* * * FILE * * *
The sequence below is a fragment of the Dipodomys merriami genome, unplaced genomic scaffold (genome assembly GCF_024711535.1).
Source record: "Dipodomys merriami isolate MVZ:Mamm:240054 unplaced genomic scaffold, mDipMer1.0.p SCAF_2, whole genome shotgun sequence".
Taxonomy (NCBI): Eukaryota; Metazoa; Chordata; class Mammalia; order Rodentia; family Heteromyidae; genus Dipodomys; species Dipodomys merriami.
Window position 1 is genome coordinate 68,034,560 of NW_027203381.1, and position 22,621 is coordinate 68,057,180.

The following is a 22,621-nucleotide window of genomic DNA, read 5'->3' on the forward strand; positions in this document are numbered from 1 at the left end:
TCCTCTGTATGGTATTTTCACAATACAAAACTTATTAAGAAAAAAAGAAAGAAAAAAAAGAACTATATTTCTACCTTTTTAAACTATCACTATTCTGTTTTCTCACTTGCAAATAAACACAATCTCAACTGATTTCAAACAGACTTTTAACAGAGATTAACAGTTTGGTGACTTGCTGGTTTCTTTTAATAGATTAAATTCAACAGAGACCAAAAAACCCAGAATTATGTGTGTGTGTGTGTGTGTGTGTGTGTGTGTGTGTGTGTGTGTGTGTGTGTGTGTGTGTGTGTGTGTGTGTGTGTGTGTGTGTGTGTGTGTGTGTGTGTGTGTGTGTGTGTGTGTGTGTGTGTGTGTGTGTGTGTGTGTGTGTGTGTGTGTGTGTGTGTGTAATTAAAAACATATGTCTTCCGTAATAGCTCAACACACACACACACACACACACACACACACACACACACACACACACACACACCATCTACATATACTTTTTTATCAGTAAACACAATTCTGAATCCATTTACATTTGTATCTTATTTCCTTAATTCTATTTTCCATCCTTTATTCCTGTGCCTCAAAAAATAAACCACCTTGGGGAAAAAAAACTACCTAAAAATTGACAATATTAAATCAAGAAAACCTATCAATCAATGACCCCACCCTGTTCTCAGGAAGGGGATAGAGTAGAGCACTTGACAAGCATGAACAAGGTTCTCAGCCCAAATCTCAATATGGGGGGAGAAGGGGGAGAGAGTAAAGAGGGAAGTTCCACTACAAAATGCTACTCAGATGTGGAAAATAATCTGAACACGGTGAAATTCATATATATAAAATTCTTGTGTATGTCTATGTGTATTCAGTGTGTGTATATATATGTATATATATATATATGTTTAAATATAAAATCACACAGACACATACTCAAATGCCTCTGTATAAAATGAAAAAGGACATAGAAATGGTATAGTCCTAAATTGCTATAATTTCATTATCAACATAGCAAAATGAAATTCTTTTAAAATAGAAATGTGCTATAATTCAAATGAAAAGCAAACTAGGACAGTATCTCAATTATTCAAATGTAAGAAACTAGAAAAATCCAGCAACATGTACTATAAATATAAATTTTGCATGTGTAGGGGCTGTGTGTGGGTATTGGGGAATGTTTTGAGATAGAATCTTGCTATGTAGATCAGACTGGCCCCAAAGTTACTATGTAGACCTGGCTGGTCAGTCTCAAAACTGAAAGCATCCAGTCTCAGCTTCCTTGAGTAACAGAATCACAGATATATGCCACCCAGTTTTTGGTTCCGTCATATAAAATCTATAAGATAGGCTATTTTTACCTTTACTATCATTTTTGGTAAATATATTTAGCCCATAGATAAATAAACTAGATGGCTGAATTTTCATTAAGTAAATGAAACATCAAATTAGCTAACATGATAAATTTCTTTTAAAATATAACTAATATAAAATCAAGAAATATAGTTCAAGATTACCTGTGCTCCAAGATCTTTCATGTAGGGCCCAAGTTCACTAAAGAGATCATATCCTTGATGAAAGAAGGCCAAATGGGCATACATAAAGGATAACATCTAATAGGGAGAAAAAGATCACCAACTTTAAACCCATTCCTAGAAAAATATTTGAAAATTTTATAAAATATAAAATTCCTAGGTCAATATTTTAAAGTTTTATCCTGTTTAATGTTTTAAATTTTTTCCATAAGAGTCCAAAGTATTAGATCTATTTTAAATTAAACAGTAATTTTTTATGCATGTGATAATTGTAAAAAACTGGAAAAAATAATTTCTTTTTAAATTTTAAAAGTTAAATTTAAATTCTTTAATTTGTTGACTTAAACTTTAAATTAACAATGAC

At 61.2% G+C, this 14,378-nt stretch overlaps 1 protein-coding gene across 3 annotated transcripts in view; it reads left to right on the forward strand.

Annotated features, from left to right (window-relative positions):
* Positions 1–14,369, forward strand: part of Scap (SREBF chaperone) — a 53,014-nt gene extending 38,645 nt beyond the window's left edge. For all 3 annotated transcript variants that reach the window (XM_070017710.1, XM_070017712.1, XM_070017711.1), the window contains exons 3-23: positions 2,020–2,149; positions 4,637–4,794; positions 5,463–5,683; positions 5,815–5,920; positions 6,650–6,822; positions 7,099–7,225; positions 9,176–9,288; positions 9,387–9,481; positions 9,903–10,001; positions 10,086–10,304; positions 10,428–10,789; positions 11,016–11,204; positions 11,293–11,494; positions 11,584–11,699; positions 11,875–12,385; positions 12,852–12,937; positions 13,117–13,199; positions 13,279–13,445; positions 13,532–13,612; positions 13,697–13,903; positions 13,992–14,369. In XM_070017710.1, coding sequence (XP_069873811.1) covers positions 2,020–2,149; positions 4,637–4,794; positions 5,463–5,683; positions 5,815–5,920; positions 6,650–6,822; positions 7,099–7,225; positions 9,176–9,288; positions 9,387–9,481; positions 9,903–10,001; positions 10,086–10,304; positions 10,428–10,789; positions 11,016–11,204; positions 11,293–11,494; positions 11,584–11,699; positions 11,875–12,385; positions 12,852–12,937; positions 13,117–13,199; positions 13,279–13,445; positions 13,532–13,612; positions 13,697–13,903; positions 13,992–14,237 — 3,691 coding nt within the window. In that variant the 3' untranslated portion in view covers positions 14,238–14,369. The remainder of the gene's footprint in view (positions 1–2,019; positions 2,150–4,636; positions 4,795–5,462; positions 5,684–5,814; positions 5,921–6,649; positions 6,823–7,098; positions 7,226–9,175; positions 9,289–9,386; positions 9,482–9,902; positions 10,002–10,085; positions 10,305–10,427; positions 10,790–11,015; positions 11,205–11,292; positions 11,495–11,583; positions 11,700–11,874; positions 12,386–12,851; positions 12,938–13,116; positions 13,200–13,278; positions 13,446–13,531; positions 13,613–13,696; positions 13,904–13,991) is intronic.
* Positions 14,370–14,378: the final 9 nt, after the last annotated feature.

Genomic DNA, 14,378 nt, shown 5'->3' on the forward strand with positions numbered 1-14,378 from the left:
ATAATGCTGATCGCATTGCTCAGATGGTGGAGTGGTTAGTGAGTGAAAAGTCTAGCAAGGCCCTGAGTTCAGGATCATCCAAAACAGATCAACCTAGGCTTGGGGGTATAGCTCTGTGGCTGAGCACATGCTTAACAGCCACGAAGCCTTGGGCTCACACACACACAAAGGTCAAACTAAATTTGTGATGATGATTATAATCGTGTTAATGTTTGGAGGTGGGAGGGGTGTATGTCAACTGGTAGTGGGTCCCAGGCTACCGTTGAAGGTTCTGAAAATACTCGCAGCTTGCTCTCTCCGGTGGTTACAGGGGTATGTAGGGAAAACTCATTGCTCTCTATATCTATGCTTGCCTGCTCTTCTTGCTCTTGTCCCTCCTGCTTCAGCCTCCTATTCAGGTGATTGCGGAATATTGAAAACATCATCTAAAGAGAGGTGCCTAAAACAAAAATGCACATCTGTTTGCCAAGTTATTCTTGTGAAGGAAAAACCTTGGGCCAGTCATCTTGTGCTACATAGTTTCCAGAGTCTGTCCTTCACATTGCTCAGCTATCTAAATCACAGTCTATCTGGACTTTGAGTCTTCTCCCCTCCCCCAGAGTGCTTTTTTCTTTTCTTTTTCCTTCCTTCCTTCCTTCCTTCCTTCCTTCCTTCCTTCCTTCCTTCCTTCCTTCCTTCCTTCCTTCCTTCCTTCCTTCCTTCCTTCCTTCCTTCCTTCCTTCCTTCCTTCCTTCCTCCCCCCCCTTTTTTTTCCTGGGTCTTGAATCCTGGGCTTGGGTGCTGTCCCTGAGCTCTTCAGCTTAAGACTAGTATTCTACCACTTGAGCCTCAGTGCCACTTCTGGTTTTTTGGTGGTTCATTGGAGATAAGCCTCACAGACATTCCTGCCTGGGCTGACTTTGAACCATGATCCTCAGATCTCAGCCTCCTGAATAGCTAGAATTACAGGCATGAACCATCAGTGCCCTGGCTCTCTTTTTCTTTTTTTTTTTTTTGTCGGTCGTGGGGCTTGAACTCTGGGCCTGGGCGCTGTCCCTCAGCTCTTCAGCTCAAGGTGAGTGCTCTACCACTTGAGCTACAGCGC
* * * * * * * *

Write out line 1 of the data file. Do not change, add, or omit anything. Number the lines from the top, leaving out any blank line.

The sequence below is a fragment of the Dipodomys merriami genome, unplaced genomic scaffold (genome assembly GCF_024711535.1).